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Founded in 1904 and headquartered in Farmington Hills, Michigan, USA, the American Concrete Institute is a leading authority and resource worldwide for the development, dissemination, and adoption of its consensus-based standards, technical resources, educational programs, and proven expertise for individuals and organizations involved in concrete design, construction, and materials, who share a commitment to pursuing the best use of concrete.
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Home > Publications > International Concrete Abstracts Portal
The International Concrete Abstracts Portal is an ACI led collaboration with leading technical organizations from within the international concrete industry and offers the most comprehensive collection of published concrete abstracts.
Title: Compressive Behavior of High-Strength High-Performance Concrete Under Biaxial Loading
Author(s): E. G. Nawy, D. H. Lim, and K. L. McPherson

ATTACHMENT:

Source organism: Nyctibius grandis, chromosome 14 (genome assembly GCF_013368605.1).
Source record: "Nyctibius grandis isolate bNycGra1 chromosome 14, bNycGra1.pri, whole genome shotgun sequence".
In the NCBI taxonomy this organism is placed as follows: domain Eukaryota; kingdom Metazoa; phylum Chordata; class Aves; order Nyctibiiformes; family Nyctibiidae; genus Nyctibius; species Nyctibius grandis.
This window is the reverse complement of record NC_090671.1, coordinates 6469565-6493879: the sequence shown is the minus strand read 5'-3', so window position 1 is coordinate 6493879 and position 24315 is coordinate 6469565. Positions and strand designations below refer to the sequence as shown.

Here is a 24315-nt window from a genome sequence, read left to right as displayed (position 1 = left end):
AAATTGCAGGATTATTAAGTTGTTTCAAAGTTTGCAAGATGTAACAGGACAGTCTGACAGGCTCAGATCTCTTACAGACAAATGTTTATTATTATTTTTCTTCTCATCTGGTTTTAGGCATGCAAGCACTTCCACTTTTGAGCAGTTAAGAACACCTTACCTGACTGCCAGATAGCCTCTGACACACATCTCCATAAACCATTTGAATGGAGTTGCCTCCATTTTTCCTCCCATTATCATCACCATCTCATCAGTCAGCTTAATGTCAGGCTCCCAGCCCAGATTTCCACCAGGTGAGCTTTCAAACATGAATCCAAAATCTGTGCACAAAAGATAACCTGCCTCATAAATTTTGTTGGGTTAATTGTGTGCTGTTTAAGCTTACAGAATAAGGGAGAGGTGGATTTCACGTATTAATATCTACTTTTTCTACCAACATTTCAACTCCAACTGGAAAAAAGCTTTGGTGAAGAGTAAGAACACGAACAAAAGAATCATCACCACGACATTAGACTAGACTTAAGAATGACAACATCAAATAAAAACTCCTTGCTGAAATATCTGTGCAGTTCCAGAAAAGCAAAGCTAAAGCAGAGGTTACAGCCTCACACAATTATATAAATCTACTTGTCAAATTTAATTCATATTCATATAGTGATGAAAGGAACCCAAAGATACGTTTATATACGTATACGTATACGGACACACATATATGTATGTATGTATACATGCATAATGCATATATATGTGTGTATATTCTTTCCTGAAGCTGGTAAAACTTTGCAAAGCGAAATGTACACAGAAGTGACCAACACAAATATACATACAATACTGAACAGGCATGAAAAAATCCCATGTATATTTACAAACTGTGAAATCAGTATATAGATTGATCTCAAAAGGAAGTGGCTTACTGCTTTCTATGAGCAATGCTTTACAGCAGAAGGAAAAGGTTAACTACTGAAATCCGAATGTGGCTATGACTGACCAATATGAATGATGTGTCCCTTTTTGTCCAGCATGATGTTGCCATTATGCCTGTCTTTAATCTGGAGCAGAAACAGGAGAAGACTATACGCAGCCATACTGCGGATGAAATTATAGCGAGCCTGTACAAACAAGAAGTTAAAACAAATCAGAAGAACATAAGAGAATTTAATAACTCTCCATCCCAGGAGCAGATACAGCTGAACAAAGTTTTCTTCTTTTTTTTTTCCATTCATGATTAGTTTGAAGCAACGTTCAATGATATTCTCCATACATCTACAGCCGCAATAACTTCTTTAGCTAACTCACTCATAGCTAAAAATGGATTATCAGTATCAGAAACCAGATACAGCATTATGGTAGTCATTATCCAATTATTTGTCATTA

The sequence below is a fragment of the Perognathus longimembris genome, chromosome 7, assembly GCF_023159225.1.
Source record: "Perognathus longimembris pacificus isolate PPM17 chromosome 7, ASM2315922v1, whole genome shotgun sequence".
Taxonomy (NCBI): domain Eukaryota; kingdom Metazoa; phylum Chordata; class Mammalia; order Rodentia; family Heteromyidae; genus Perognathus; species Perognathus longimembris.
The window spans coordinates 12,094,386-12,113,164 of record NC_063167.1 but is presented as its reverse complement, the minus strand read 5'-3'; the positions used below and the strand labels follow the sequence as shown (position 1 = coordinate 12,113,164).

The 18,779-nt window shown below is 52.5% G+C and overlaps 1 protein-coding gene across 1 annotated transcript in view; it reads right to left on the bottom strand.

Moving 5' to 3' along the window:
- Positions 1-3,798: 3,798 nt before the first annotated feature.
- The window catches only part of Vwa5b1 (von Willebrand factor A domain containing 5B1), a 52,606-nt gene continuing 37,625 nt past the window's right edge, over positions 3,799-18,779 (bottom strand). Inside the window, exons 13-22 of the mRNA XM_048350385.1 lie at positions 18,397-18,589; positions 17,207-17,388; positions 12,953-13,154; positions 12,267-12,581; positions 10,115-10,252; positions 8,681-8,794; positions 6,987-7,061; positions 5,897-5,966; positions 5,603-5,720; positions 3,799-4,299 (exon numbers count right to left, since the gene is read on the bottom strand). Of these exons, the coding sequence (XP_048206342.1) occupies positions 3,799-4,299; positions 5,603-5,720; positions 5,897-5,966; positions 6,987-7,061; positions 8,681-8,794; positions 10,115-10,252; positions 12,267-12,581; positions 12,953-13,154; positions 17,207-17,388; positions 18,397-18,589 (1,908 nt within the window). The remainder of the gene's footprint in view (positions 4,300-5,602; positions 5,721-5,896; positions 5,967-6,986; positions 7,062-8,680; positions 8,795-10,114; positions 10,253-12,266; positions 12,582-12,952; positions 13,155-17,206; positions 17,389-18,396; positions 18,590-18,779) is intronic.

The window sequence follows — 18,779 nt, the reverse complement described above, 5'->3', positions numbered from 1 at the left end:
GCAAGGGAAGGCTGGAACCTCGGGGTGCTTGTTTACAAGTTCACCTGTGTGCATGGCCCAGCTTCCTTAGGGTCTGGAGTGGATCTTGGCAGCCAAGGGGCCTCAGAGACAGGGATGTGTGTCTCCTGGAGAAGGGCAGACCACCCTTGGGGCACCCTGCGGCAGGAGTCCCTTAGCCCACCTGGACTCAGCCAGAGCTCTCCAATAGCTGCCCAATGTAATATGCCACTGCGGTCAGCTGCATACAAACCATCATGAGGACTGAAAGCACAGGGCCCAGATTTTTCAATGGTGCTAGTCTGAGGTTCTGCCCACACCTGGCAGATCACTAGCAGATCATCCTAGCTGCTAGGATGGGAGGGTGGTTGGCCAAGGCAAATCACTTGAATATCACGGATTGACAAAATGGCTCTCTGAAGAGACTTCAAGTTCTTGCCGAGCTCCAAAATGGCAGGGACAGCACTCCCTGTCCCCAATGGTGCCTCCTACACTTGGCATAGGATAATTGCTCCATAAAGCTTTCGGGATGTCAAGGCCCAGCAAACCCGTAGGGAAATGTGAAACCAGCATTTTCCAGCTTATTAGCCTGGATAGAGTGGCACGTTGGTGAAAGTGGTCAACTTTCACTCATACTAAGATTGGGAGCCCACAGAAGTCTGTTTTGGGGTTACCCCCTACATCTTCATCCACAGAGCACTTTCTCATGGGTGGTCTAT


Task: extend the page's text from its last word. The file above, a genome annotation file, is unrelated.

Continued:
Publication: Special Publication
Appears on pages(s): 43-60
Keywords: biaxial stress; elastic modulus; failure modes; high-performance concrete; high-strength concrete; stress-strain relationship
Abstract:Synopsis: Components of most concrete structural systems, such as slabs, long span thin shells, containment vessels and protective structures are stressed in multiaxial states of stress. This study explores the behavior of high strength high performance concrete under hiaxial loading in comparison to uniaxial loading conditions, and to propose a modified Elastic Modulus expression for concretes under biaxial loading for cylinder compressive strengths above 12,000 psi (82 MPa). In excess of 100 high-strength cube specimens in several series were tested to failure under uniaxial and biaxial compression. Ratios of the minor to major principal stresses (o2/o1) were selected as a major test variable. From the test results, it is shown that confinement stress in the minor principal direction has a pronounced effect on the strength and deformational behavior in the principal direction. Both the stiffness and ultimate strength of the concretc increased to a value of approximately 30 percent. Crack development in the tested specimens under biaxial compression progressed into asymptotic tensile splitting cracks along the o2 direction. A mathematical model and an empirical equation were developed for the elastic modulus ofconcrete under biaxial loading as a result of these tests.
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